So say hello to the exception - the 4K television. These high-def sets don't follow this "more to start, less later" rulebook at all. Let's huddle up to tag the reasons why waiting just isn't going to be necessary for anyone looking to have a really, really good picture for their home theater (make that bedroom or living room or called whatever you want).
4K to HDTV Isn't Like VCR to DVDResolution matters. A 4K's 3840 x 2160 pixel count is four times higher than an HDTV's 1920 x 1080. This isn't going to change from one generation of 4K TV to the next. You buy a 4K panel today or tomorrow and it's not going to change. But it's a mistake to think that the only difference between 4K and an HDTV is greater resolution, because it's not.
What also comes along due to the change in resolution is a change in the color palette and range of colors that are presented. At its most basic, blacks are blacker and whites are whiter to the eye, with the dynamic range of colors many times superior. So you could definitively say it's a broader, deeper color palette. This is something that can be seen and again is "locked into" the 4K system. The different TV manufacturers can modify the overall look through various enhancement technologies (Sony for example has their TRILUMINOS Display tech working here), but right out of the box a 4K TVs high-resolution picture is going to look fantastic every time your eyes hit the screen.
The Features You Want Are Already There
2nd generation models often had features in hardware that the 1st lacked, and which made having waited for them smart. But today's 4K sets are already "Smart" -- they all have "Smart TV" functions built in like the ability to stream video (Netflix, Hulu, Vudu, etc.), load in apps (Android and proprietary) and access specialized programming. Plus the support team for "Smart" is there as well -- by that we mean WiFi — a fast wireless connection so that no cables are needed — and which connect quickly and seamlessly to your home network in a way that, just a dozen years ago, would seem like magic to IT folks back then. Samsung's 55" 4K can even be updated like a computer moving forward, obviating the problem of something new in hardware causing grief because it wasn't available when you first got the set. They call it "Smart Evolution," but frankly it's just common sense.
Waiting for Mr. ContentA real argument against getting a 4K Ultra HD TV -- beside the belief of some that you can't "see" the difference between a 4K and a 1080p HDTV -- is that you'll have to wait on content for years, just like was the case with HDTV and networks/cable channels broadcasting in high resolution and the advent of Blu-ray discs. But while that was true then, the speed at which things are moving, 4K content wise, is almost scary. Movie studios are already making 4K movies available for home viewing (look at Sony's Ultra HD Media Player as an example) and discussions as to putting 4K titles on modified Blu-ray Discs isn't a fairy tale. Of course this requires players that can handle the bandwidth needs of 4K and a number of them are being announced as we speak at the Consumer Electronics Show (CES) going on in Las Vegas. Broadcasts of 4K may be lagging behind a bit, but only a bit and they're coming along too — in the meantime, consider how incredible the Superbowl is going to look on one of these sets, like the Sony 65" X900A, and how much better to watch at home than being buffeted by crowds at a sports bar filled with flat-panel TVs that nobody ever bothered to calibrate for sports viewing.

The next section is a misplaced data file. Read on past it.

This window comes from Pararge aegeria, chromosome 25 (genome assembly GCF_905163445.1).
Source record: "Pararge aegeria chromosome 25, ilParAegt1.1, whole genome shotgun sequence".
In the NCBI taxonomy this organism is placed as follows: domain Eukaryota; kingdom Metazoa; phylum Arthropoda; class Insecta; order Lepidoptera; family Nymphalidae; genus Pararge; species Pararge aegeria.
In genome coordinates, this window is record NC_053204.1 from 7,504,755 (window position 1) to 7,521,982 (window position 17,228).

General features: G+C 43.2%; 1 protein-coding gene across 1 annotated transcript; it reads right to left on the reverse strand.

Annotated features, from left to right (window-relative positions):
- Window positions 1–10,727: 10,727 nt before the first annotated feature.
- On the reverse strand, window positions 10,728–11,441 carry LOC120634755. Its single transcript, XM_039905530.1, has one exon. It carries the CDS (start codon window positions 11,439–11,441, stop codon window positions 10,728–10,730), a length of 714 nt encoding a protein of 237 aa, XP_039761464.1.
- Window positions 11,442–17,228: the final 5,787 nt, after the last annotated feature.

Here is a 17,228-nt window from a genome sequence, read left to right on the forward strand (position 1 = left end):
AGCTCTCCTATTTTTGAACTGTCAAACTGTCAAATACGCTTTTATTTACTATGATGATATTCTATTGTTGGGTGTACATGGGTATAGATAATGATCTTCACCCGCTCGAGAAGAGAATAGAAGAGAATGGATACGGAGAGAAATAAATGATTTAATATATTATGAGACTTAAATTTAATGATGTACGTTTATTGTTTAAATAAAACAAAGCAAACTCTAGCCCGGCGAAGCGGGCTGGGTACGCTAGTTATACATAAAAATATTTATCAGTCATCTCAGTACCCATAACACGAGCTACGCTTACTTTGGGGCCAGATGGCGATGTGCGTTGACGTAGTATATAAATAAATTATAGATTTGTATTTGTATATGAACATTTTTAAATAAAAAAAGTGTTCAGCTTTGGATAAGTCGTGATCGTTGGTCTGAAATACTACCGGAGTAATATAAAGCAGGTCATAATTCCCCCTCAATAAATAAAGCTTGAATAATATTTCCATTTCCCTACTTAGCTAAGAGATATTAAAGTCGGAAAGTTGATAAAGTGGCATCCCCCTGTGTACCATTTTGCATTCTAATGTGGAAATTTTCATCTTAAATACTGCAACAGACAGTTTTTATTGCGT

One should add that up-conversion of existing 1080p content playing on a 4K set doesn't look shabby either -- in fact it looks darn good. Sure it would be nice to have all 4K on hand, but why lose out on your current library -- wasn't that a complaint when DVDs showed up to have folks replace their VCR tapes, followed by Blu-ray causing them to repeat this with their DVDs?
So What To Get?That's the thing -- there's plenty of 4K TVs out there right now from Sony and Samsung and LG among others. Prices vary of course, but they're all surprisingly affordable, especially compared to what a bare bones HDTV cost just 5 years ago. Of course that doesn't take into account those honking big 84" 4k TVs that go for thousands and thousands -- if you can afford one of those, good for you and will you ever have friends every time you turn to a sports channel. For the majority though, the 55" and 65" models will do just fine -- 55" being the minimum for a 4K TV having a visual impact as we see it (and as a free gift, 3D viewing gets the same high-definition results that it usually loses out on when played on a 1080p HDTV). And if you're cool with using your home theater in conjunction with the 4K TV, then the cost of the set can go down even further since Sony's 4K 850A line pulls back on the speakers to cut prices significantly compared to their speaker-heavy 4K siblings. But that's why you have a 5.1 or greater home theater surround system anyway, right?.
For those needing a surround sound system, the days of having to get a costly receiver and even more costly speakers is long gone: all-in-one gets you a receiver WITH a full set of speakers (subwoofer too) that is not just affordable, but can be had with a Blu-ray player or even "Smart TV" app functions built in -- that's LG's 1000 watt home theater system which even includes wireless rear speakers. How's that for smart? No need to put up with anything but immersive surround now.